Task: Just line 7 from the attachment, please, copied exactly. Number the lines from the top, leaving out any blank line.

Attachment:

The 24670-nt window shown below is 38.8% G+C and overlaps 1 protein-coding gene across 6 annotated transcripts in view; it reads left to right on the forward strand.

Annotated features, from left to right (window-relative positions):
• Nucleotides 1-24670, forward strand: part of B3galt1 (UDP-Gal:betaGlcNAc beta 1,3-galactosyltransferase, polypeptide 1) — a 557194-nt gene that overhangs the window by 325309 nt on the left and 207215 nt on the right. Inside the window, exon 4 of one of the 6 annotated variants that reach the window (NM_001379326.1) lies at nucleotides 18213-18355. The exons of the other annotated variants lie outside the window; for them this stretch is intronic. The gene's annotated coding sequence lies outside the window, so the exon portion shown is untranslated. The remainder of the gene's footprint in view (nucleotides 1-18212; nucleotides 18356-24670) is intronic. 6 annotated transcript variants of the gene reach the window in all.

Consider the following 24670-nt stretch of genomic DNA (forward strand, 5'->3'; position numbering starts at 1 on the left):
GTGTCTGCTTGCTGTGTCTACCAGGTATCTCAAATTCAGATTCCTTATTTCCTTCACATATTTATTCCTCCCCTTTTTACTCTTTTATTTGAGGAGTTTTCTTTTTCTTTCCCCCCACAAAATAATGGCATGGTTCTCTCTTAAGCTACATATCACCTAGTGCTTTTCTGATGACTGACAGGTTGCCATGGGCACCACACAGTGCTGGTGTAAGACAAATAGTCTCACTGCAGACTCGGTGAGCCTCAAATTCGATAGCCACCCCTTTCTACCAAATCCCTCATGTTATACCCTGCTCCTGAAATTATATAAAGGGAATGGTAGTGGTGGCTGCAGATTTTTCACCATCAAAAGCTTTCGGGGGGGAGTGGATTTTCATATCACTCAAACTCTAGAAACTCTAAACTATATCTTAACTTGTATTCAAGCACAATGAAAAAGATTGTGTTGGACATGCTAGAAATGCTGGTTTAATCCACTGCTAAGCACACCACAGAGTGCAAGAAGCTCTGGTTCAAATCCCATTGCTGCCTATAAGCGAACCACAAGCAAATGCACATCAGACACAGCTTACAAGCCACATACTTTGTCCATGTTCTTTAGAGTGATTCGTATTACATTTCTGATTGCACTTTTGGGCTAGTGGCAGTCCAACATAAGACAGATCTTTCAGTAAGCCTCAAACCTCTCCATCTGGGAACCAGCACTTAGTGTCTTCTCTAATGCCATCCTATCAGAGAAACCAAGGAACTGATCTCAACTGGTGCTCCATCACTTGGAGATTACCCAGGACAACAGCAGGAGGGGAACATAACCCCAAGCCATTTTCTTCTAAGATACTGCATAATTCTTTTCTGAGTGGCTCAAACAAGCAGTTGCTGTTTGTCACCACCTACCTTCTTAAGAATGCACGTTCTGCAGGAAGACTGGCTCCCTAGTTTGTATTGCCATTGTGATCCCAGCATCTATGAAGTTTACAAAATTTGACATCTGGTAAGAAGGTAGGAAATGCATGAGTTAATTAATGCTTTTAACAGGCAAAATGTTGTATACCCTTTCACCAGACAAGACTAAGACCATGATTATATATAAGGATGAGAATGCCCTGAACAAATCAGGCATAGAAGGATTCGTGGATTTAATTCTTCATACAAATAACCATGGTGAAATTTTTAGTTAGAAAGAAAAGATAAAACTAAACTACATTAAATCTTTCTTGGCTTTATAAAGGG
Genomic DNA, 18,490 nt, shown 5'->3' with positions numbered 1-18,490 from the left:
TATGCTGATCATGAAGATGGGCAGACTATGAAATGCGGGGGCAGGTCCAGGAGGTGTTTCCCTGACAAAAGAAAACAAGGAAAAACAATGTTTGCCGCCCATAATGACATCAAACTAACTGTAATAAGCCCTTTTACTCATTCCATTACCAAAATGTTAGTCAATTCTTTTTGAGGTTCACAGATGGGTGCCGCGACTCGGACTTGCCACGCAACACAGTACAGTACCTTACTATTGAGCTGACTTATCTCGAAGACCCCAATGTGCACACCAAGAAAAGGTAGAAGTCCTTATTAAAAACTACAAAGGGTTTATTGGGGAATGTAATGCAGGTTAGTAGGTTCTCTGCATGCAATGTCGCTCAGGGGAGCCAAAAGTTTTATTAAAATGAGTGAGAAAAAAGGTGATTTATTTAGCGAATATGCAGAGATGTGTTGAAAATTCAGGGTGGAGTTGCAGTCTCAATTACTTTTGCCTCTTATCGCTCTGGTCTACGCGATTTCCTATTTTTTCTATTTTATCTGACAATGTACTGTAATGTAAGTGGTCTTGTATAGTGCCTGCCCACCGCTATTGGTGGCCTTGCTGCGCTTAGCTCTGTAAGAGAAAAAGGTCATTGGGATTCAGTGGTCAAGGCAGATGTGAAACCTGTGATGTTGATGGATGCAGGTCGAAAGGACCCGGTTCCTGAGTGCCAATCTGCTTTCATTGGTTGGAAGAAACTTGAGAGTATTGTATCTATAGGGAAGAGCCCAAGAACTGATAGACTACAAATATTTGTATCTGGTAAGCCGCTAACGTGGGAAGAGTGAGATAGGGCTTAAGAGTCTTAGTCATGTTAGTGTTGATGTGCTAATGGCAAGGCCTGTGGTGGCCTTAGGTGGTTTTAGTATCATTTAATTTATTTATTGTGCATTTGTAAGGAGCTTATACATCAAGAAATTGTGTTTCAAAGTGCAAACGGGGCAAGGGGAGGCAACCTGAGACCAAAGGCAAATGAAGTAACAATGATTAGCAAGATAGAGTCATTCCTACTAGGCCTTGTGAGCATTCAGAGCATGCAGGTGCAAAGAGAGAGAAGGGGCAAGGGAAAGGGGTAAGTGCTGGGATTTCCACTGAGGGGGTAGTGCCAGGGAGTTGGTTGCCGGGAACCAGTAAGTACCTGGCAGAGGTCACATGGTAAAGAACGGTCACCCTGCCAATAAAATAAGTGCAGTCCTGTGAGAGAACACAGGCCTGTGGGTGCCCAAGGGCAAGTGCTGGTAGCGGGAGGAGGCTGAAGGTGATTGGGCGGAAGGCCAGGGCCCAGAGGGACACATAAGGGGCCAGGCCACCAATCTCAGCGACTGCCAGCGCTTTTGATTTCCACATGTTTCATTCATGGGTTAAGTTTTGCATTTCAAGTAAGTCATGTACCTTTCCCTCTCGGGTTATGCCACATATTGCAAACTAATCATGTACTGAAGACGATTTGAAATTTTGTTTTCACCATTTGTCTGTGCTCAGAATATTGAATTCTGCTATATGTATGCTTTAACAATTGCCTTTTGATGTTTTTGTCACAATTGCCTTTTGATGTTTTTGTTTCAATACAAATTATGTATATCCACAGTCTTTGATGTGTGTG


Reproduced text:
TATGCTGATCATGAAGATGGGCAGACTATGAAATGCGGGGGCAGGTCCAGGAGGTGTTTCCCTGACAAAAGAAAACAAGGAAAAACAATGTTTGCCGCCCATAATGACATCAAACTAACTGTAATAAGCCCTTTTACTCATTCCATTACCAAAATGTTAGTCAATTCTTTTTGAGGTTCACAGATGGGTGCCGCGACTCGGACTTGCCACGCAACACAGTACAGTACCTTACTATTGAGCTGACTTATCTCGAAGACCCCAATGTGCACACCAAGAAAAGGTAGAAGTCCTTATTAAAAACTACAAAGGGTTTATTGGGGAATGTAATGCAGGTTAGTAGGTTCTCTGCATGCAATGTCGCTCAGGGGAGCCAAAAGTTTTATTAAAATGAGTGAGAAAAAAGGTGATTTATTTAGCGAATATGCAGAGATGTGTTGAAAATTCAGGGTGGAGTTGCAGTCTCAATTACTTTTGCCTCTTATCGCTCTGGTCTACGCGATTTCCTATTTTTTCTATTTTATCTGACAATGTACTGTAATGTAAGTGGTCTTGTATAGTGCCTGCCCACCGCTATTGGTGGCCTTGCTGCGCTTAGCTCTGTAAGAGAAAAAGGTCATTGGGATTCAGTGGTCAAGGCAGATGTGAAACCTGTGATGTTGATGGATGCAGGTCGAAAGGACCCGGTTCCTGAGTGCCAATCTGCTTTCATTGGTTGGAAGAAACTTGAGAGTATTGTATCTATAGGGAAGAGCCCAAGAACTGATAGACTACAAATATTTGTATCTGGTAAGCCGCTAACGTGGGAAGAGTGAGATAGGGCTTAAGAGTCTTAGTCATGTTAGTGTTGATGTGCTAATGGCAAGGCCTGTGGTGGCCTTAGGTGGTTTTAGTATCATTTAATTTATTTATTGTGCATTTGTAAGGAGCTTATACATCAAGAAATTGTGTTTCAAAGTGCAAACGGGGCAAGGGGAGGCAACCTGAGACCAAAGGCAAATGAAGTAACAATGATTAGCAAGATAGAGTCATTCCTACTAGGCCTTGTGAGCATTCAGAGCATGCAGGTGCAAAGAGAGAGAAGGGGCAAGGGAAAGGGGTAAGTGCTGGGATTTCCACTGAGGGGGTAGTGCCAGGGAGTTGGTTGCCGGGAACCAGTAAGTACCTGGCAGAGGTCACATGGTAAAGAACGGTCACCCTGCCAATAAAATAAGTGCAGTCCTGTGAGAGAACACAGGCCTGTGGGTGCCCAAGGGCAAGTGCTGGTAGCGGGAGGAGGCTGAAGGTGATTGGGCGGAAGGCCAGGGCCCAGAGGGACACATAAGGGGCCAGGCCACCAATCTCAGCGACTGCCAGCGCTTTTGATTTCCACATGTTTCATTCATGGGTTAAGTTTTGCATTTCAAGTAAGTCATGTACCTTTCCCTCTCGGGTTATGCCACATATTGCAAACTAATCATGTACTGAAGACGATTTGAAATTTTGTTTTCACCATTTGTCTGTGCTCAGAATATTGAATTCTGCTATATGTATGCTTTAACAATTGCCTTTTGATGTTTTTGTCACAATTGCCTTTTGATGTTTTTGTTTCAATACAAATTATGTATATCCACAGTCTTTGATGTGTGTG